Obama warns Pak over extremist links
US President Barack Obama accused Pakistan on Thursday of hedging its bets on Afghanistan’s future and warned there were “some connections” between its intelligence services and extremists.world Updated: Oct 07, 2011 00:47 IST
US President Barack Obama accused Pakistan on Thursday of hedging its bets on Afghanistan’s future and warned there were “some connections” between its intelligence services and extremists.
“I think they have hedged their bets in terms of what Afghanistan would look like and part of hedging their bets is having interactions with some of the unsavory characters who they think might end up regaining power in Afghanistan after coalition forces have left,” Obama told a White House news conference.
“What we’ve tried to persuade Pakistan of is that it is in their interest to have a stable Afghanistan, that they should not be feeling threatened by a stable, independent Afghanistan,” he added.
But Obama acknowledged that there was still some work to be done.
“And there is no doubt that there’s some connections the Pakistani military and intelligence services have with certain individuals that we find troubling,” he told White House journalists.
The US administration has stepped up calls on Islamabad in recent weeks to break ties with the al Qaeda linked Haqqani network, blamed for last month’s attack on the US embassy in Kabul.
Islamabad has denied any links between the Haqqanis and its intelligence services.
But Obama said Pakistan saw its “security interest threatened by an independent Afghanistan, in part because they think it will ally itself to India and Pakistan still considers India their mortal enemy.”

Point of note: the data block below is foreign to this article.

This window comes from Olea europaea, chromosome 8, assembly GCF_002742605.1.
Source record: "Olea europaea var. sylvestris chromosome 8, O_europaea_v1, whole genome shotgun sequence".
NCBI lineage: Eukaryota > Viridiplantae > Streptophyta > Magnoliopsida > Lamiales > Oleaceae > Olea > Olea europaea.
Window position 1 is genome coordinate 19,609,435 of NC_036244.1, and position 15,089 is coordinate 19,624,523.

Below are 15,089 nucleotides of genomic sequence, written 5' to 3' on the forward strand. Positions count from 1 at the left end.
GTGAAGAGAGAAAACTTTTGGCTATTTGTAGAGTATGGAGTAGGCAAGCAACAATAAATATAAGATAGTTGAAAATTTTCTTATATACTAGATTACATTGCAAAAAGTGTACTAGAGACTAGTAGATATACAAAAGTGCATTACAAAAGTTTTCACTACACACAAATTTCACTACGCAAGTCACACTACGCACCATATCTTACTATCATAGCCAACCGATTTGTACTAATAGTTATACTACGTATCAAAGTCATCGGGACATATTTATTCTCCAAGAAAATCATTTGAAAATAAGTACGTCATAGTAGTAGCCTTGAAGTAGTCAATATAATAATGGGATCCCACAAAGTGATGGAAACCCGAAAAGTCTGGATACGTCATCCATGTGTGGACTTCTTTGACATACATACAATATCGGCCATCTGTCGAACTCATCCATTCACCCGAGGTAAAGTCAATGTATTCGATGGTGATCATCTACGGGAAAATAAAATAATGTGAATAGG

“Part of what we want to do is actually get Pakistan to realize that a peaceful approach towards India would be in everybody’s interests.”
Obama highlighted some of the pressing problems that Pakistan is facing such as poverty, illiteracy, a lack of development and weak civil institutions.
“And in that environment, you’ve seen extremism grow, you’ve seen militancy that threatens the Pakistani government and Pakistani people as well. Trying to get that reorientation is something we continue to work on. It is not easy.”
Restrictions on Osama family lifted by Pak
A Pakistani commission investigating the US raid which killed Osama bin Laden on Thursday lifted travel restrictions on the al Qaeda chief's family but said a doctor who helped US intelligence should be tried for treason.
The inquiry commission investigating how bin Laden lived undetected for years in Pakistan said it had taken statements and investigated his wives and daughters.
In a statement it said, “they are no more required to the commission... restraining order may be treated as withdrawn to the extent of bin Laden's family.”
The commission in July ordered the women and children to remain in Pakistan until further notice, indicating that it wanted to question them. afp